RUSH: I have to tell you a little story. I had a great weekend. A bunch of my golf buddies were in town for the weekend, and we had on Saturday night some other people show up for dinner at casa El Rushbo. Vince Flynn and his wife showed up on Saturday, they had a couple book signings up in Jacksonville, and I invited him to come down, and he drove down. We got back from playing golf Saturday afternoon around four, and Vince had warned me that he would be arriving between four and five. So Vince and his wife walk in at 4:45, I'm in the library, I'm chilling out, this is the third day in a row of golf, and I'm kind of worn out, and he walks in, is the biggest chatterbox, yap yap yap yap, "What Obama's going to do, policy this, policy that," it was funny. I'm not complaining. It was great. Vince walked in and he just launched. It was like he and I were doing this radio show. One of the things he said to me was, "I want you to keep your eye on this Guantanamo business. He's not going to close it down. He's not going to close down Guantanamo." And I said, "Vince, I don't know. I disagree with you. I think this guy is going to close it down. I think he's going to bring those prisoners back to the US. I think he wants them thrown into our trial system with full US constitutional rights. He's gotta throw that to his leftist buddies, but he is a leftist, radical leftist, and I really do think this is something he intends to do."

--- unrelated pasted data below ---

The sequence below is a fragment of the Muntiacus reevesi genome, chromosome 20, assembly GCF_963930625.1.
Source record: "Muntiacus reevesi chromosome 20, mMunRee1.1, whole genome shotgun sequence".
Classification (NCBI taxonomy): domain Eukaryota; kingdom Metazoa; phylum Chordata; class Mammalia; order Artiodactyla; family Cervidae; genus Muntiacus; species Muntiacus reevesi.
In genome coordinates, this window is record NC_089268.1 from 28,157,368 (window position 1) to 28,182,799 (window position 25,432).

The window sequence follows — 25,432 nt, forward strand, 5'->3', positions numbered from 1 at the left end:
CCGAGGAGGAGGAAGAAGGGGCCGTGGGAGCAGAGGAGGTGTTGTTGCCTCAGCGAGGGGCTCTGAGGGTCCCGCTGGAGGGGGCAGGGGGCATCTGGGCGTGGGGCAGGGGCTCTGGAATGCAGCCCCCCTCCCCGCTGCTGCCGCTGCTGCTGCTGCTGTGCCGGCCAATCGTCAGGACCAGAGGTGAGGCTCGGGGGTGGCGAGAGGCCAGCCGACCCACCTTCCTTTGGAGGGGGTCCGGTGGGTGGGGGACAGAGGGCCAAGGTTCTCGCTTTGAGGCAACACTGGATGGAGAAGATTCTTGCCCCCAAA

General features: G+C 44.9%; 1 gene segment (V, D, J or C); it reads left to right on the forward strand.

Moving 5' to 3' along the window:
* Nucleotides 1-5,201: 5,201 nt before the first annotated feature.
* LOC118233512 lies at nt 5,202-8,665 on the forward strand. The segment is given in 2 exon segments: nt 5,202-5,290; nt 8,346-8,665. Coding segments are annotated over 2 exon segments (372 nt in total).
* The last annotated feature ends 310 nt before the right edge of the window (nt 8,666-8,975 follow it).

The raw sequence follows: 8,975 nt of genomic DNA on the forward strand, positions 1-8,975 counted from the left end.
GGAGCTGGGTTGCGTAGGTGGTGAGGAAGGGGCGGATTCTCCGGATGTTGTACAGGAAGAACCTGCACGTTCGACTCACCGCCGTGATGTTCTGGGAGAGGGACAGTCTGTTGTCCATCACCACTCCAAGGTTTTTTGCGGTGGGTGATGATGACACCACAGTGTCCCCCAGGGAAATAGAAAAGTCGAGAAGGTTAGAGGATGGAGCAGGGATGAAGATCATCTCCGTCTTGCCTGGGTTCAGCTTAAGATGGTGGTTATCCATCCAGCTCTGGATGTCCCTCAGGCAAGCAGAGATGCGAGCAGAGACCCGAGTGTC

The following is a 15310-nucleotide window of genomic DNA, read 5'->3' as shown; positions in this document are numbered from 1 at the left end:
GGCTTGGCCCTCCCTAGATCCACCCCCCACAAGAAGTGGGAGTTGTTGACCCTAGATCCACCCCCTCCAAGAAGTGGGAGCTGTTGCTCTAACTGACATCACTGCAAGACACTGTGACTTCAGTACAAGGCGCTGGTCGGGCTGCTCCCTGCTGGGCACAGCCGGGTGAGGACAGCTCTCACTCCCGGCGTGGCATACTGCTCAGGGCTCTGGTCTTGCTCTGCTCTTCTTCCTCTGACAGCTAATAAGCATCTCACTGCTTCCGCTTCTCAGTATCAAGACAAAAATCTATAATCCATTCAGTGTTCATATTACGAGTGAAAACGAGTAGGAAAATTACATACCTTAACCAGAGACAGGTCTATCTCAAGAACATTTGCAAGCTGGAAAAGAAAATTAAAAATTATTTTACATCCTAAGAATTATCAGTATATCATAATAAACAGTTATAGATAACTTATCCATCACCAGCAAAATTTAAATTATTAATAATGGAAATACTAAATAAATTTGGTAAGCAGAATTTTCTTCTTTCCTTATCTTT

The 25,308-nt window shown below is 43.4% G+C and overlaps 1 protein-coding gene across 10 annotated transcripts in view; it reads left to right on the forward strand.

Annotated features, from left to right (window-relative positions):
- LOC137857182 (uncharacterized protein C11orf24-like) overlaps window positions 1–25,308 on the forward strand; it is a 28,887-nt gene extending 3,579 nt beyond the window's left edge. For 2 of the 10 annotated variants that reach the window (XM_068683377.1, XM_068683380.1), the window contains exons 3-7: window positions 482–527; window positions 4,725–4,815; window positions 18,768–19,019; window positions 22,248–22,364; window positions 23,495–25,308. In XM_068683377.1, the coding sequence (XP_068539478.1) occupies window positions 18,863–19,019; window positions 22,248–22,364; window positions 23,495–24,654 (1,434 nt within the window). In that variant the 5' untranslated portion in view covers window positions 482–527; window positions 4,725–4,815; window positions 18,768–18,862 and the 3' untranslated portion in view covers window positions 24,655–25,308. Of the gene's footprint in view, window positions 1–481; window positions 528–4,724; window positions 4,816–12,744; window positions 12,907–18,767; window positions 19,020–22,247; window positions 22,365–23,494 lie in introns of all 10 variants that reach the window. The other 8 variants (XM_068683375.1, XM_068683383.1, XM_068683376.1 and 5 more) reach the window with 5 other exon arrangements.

I cited for Vince stuff that he had not heard because he was busy book signing the last three days, like 64% of the American people approve now of Obama's performance as president-elect. He hadn't heard that. I said, "Do you also know, Vince, that well over a majority, again, of the American people say that they're willing to wait on their middle class tax cut because they know what challenging times The Messiah faces?" And he just started laughing and guffawing. So I said, "Vince, this Guantanamo business, I hope you're right because I've got a thriving merchandise business down there as well," the Club Gitmo caps and the T-shirts and so forth. So we're talking about this and a bunch of other things Saturday afternoon for about a half hour, 45 minutes before I had to excuse myself and go up and get cleaned up after I've been playing golf, get ready for all these guests that were showing up for Allen Brothers fillets. And, by the way, for the first time -- I've had it myself -- but I served a 14-pound Allen Brothers prime rib. And, folks, it was melt-in-your-mouth, it was the best, must have carved these things over an inch thick. Nobody could eat more than half of what was on the plate. It was just delicious.